Care Minister Norman Lamb said the changes would put people in charge of their care, and promote community support as an alternative to hospital.
This means a lot – but hand in hand – real resources and funding need to be allocated in the community, to teams and GPs who hopefully work with mental health care professionals to look after neglected physical health – and very importantly (in my opinion) ensuring full time professionals trained in cognative behavioural therapy are in place consistantly in the community teams, otherwise this initiative will struggle.
Moving towards less reliance on pills and more reliance on trained professionals. And if clients dont engage – you dont give up on them. Every life has value, meaning and purpose.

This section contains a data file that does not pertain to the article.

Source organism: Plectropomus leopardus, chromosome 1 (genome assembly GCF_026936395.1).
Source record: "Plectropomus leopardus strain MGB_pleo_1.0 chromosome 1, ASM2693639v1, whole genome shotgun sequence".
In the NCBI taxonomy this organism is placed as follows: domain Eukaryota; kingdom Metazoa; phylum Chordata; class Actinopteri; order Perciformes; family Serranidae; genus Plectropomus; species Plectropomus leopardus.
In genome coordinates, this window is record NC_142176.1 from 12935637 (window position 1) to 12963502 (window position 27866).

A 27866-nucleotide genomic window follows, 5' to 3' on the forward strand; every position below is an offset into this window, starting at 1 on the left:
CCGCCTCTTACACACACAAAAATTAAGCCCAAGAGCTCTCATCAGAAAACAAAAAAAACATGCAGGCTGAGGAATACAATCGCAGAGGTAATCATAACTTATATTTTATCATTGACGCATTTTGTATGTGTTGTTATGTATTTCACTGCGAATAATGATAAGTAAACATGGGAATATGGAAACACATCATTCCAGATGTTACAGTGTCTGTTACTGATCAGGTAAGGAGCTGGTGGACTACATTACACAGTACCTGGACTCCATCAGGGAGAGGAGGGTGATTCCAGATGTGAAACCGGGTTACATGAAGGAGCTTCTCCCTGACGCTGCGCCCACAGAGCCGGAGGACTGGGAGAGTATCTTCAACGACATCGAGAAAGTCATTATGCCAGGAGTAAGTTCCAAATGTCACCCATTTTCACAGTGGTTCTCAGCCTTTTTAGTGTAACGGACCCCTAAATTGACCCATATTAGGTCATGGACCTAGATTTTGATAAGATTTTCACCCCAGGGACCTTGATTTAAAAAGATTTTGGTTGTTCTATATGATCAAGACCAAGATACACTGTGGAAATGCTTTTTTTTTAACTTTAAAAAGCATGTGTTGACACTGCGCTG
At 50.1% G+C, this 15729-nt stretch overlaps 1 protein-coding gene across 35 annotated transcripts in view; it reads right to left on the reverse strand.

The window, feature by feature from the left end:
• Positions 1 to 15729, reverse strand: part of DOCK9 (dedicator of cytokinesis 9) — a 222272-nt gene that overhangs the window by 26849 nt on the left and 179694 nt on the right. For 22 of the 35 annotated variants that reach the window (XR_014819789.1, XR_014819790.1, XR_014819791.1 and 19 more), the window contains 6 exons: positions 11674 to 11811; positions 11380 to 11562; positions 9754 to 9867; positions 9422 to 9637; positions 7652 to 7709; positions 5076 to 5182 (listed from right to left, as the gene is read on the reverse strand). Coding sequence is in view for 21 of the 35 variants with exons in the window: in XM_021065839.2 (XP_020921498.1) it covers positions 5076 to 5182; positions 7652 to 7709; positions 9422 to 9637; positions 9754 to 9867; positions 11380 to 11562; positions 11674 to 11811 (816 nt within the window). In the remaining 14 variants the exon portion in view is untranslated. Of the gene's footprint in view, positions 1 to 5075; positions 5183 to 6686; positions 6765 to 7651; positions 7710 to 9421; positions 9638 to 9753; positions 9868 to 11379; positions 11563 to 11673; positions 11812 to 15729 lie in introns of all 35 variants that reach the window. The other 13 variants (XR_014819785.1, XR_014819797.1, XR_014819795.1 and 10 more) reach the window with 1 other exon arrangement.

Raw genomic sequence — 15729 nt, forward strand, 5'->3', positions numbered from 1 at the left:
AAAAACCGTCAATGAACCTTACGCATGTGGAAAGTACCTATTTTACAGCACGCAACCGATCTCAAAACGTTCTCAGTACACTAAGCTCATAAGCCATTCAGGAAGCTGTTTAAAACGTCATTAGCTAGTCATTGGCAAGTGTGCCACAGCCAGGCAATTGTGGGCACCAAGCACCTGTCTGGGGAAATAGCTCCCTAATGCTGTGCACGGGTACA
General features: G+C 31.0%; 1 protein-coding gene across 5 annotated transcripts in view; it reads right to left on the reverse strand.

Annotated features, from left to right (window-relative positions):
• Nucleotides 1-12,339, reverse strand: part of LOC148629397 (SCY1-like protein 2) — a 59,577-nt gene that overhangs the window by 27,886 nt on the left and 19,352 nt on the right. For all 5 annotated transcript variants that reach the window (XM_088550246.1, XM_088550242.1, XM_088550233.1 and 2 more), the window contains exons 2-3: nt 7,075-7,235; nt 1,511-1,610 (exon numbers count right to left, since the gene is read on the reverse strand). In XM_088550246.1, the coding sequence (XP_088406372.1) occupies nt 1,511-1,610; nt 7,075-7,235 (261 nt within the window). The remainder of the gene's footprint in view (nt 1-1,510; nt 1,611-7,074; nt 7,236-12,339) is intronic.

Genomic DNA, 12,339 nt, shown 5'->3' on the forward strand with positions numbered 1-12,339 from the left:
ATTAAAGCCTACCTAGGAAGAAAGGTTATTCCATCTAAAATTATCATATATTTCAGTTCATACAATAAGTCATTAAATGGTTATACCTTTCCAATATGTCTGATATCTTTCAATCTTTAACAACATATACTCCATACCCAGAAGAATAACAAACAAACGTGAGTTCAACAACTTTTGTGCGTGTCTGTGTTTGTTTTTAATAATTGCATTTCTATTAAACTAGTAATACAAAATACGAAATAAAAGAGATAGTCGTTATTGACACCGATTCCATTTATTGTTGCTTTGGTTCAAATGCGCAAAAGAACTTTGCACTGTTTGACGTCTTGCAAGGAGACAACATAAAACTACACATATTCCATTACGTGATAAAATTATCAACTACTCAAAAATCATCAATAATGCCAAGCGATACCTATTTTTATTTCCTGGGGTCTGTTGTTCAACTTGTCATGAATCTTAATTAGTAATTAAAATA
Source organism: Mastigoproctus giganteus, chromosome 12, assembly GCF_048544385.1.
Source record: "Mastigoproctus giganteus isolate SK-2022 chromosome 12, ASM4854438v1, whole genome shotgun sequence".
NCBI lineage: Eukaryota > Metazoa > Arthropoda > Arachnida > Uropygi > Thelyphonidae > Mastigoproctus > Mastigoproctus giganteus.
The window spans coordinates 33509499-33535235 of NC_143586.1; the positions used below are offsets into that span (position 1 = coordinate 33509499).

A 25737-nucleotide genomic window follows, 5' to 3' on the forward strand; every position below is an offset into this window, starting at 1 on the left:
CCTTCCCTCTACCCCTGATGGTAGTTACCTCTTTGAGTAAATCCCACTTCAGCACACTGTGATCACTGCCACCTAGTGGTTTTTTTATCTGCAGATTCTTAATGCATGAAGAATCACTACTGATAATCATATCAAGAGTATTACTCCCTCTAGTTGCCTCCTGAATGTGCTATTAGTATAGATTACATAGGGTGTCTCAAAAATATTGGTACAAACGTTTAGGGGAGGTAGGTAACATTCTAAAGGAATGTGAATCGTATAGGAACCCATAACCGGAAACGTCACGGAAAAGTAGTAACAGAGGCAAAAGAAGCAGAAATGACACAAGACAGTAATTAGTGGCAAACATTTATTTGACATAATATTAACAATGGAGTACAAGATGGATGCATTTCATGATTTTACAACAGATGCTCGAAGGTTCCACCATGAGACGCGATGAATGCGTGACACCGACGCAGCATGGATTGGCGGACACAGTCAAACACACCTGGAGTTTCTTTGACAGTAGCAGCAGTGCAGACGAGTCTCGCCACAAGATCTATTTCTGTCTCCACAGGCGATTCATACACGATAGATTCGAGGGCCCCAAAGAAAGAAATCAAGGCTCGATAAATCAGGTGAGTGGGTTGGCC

The time is long long overdue to stop rhetoric and put hand in pocket and to continue this after an election is over.
The money saved by the consequences of people being in poor mental health might justify the expenditure – “95% of imprisoned young offenders have a mental health disorder. Many are struggling with more than one disorder” (www.youngminds.org.uk).
1 in 4 people in the UK will experience a mental health problem, every year. (www.mind.org.uk)
Norman Lamb continues “This is fundamentally about transferring power to people and away from institutions.
In a joint statement, Jan Tregelles, chief executive of Mencap, and Viv Cooper, chief executive of the Challenging Behaviour Foundation, said: “We welcome the government’s recognition that a serious imbalance of power exists within the system, leading to the voices of individuals and their families often being ignored, with devastating consequences.”
Very worryingly, they warned that changes in the law “could take years” and are not guaranteed.